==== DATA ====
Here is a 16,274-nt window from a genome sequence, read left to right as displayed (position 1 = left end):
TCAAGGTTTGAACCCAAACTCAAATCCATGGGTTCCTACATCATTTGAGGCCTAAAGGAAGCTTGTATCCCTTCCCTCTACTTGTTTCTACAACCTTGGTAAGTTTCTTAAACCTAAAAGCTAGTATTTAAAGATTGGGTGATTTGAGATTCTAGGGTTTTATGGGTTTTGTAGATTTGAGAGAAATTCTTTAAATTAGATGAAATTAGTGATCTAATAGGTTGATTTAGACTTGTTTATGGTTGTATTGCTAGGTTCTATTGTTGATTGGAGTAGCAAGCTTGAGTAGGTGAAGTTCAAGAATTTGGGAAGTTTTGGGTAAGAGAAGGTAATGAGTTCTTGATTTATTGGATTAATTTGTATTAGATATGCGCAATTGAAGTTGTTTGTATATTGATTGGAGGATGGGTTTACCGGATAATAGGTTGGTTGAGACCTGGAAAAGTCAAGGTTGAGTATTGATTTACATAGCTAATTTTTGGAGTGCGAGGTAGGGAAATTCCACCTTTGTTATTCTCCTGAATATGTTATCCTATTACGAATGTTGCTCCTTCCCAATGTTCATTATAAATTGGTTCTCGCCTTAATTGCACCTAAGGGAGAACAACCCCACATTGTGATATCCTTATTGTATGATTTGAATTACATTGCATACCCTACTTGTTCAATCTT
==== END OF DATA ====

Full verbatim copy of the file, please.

Here is a 16,274-nt window from a genome sequence, read left to right as displayed (position 1 = left end):
TCAAGGTTTGAACCCAAACTCAAATCCATGGGTTCCTACATCATTTGAGGCCTAAAGGAAGCTTGTATCCCTTCCCTCTACTTGTTTCTACAACCTTGGTAAGTTTCTTAAACCTAAAAGCTAGTATTTAAAGATTGGGTGATTTGAGATTCTAGGGTTTTATGGGTTTTGTAGATTTGAGAGAAATTCTTTAAATTAGATGAAATTAGTGATCTAATAGGTTGATTTAGACTTGTTTATGGTTGTATTGCTAGGTTCTATTGTTGATTGGAGTAGCAAGCTTGAGTAGGTGAAGTTCAAGAATTTGGGAAGTTTTGGGTAAGAGAAGGTAATGAGTTCTTGATTTATTGGATTAATTTGTATTAGATATGCGCAATTGAAGTTGTTTGTATATTGATTGGAGGATGGGTTTACCGGATAATAGGTTGGTTGAGACCTGGAAAAGTCAAGGTTGAGTATTGATTTACATAGCTAATTTTTGGAGTGCGAGGTAGGGAAATTCCACCTTTGTTATTCTCCTGAATATGTTATCCTATTACGAATGTTGCTCCTTCCCAATGTTCATTATAAATTGGTTCTCGCCTTAATTGCACCTAAGGGAGAACAACCCCACATTGTGATATCCTTATTGTATGATTTGAATTACATTGCATACCCTACTTGTTCAATCTT